Sydney is an undeniably photogenic city. The city is bathed in a strong Australian sun that rewards the point-and-shoot camera. It feels easy to point the camera in almost any direction and end up with a vibrant set of photos.
Sydney is a massive city. The suburbs stretch for hours from the centre. However, the inner city houses many older residential terraced homes. Over time these properties are being replaced by apartment blocks. Thankfully the transition is slow.
The centre of the city focuses on the stunning harbour. A harbour I am delighted to think that I once lived near and could incorporate into my running routes. I doubt I will ever be able to match the feeling of running across the Sydney Harbour Bridge; the experience never failed to boost my flagging energy.
The temperature has soared these last couple of days and is set to reach well above 30°C for the next few days. For Lyon, this is hot. Given the winter we arrived to, the summer is quite a contrast.
Escaping the apartment in the day is not easy. Going out requires slapping on sunscreen and enduring the heat. Air conditioning is not so aggressively used in France and our local shopping centre offers no escape from the temperatures. In Australia, the temperature difference between a shopping centre and outside can be shocking. The difference in Lyon feels less pronounced.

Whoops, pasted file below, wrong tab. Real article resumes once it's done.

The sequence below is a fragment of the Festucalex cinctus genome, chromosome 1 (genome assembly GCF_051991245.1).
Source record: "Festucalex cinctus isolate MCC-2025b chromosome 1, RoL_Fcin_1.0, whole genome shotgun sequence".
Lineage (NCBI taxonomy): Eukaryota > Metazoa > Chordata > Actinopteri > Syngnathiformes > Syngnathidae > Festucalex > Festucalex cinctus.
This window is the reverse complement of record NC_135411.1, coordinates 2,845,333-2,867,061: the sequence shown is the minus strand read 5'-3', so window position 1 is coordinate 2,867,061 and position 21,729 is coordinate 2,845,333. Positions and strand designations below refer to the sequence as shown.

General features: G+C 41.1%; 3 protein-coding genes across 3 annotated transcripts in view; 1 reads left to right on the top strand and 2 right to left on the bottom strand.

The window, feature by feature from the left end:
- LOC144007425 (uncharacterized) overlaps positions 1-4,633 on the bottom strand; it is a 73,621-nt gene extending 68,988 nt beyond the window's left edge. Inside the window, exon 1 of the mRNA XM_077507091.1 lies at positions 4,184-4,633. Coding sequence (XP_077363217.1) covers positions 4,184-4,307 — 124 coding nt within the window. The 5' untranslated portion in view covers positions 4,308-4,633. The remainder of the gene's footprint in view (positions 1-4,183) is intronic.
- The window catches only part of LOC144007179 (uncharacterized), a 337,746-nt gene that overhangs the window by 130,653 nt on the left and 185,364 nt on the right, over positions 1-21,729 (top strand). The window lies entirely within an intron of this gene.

French architects seem to specialise in open spaces with little shade and expanses of concrete; it makes shaded spots sought after and difficult to find in the city. So we typically stay inside during the heat of the day and enjoy the cool tiles of our kitchen underfoot.
Last night we ventured out around ten o’clock. The temperature had dropped to 30°C and the air was absolutely dry with no breeze. I took my camera and we went for an amble.
There was little sign of the pushing and shoving of the crowd last night. Getting around in Lyon can often involve moving among crowds of jostling commuters, shoppers, and onlookers.